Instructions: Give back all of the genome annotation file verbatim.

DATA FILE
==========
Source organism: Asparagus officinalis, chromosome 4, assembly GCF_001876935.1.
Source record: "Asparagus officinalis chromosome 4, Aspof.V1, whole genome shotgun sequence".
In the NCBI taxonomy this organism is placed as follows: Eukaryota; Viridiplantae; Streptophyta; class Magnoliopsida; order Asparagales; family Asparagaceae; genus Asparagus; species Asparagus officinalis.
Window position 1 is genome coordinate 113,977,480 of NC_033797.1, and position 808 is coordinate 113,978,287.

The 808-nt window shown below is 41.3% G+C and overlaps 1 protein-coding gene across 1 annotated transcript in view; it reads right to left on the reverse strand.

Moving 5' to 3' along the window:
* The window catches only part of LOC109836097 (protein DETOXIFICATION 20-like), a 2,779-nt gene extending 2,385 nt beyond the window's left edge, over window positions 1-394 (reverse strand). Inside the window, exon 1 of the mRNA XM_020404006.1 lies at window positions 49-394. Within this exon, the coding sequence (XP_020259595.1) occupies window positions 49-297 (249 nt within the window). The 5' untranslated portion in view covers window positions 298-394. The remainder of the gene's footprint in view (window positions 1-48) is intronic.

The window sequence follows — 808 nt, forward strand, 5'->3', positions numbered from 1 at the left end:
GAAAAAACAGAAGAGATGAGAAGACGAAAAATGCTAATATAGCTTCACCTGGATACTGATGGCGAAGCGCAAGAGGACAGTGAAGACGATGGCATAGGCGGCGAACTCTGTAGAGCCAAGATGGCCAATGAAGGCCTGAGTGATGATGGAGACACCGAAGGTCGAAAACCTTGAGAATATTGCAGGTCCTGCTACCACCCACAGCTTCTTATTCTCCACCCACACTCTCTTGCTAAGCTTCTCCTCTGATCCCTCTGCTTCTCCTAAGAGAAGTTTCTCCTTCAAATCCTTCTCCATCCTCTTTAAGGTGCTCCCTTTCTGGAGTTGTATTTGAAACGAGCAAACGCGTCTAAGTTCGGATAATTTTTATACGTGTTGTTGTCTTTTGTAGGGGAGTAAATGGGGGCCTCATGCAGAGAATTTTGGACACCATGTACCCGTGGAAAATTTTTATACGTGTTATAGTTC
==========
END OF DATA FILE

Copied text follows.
Source organism: Asparagus officinalis, chromosome 4, assembly GCF_001876935.1.
Source record: "Asparagus officinalis chromosome 4, Aspof.V1, whole genome shotgun sequence".
In the NCBI taxonomy this organism is placed as follows: Eukaryota; Viridiplantae; Streptophyta; class Magnoliopsida; order Asparagales; family Asparagaceae; genus Asparagus; species Asparagus officinalis.
Window position 1 is genome coordinate 113,977,480 of NC_033797.1, and position 808 is coordinate 113,978,287.

The 808-nt window shown below is 41.3% G+C and overlaps 1 protein-coding gene across 1 annotated transcript in view; it reads right to left on the reverse strand.

Moving 5' to 3' along the window:
* The window catches only part of LOC109836097 (protein DETOXIFICATION 20-like), a 2,779-nt gene extending 2,385 nt beyond the window's left edge, over window positions 1-394 (reverse strand). Inside the window, exon 1 of the mRNA XM_020404006.1 lies at window positions 49-394. Within this exon, the coding sequence (XP_020259595.1) occupies window positions 49-297 (249 nt within the window). The 5' untranslated portion in view covers window positions 298-394. The remainder of the gene's footprint in view (window positions 1-48) is intronic.

The window sequence follows — 808 nt, forward strand, 5'->3', positions numbered from 1 at the left end:
GAAAAAACAGAAGAGATGAGAAGACGAAAAATGCTAATATAGCTTCACCTGGATACTGATGGCGAAGCGCAAGAGGACAGTGAAGACGATGGCATAGGCGGCGAACTCTGTAGAGCCAAGATGGCCAATGAAGGCCTGAGTGATGATGGAGACACCGAAGGTCGAAAACCTTGAGAATATTGCAGGTCCTGCTACCACCCACAGCTTCTTATTCTCCACCCACACTCTCTTGCTAAGCTTCTCCTCTGATCCCTCTGCTTCTCCTAAGAGAAGTTTCTCCTTCAAATCCTTCTCCATCCTCTTTAAGGTGCTCCCTTTCTGGAGTTGTATTTGAAACGAGCAAACGCGTCTAAGTTCGGATAATTTTTATACGTGTTGTTGTCTTTTGTAGGGGAGTAAATGGGGGCCTCATGCAGAGAATTTTGGACACCATGTACCCGTGGAAAATTTTTATACGTGTTATAGTTC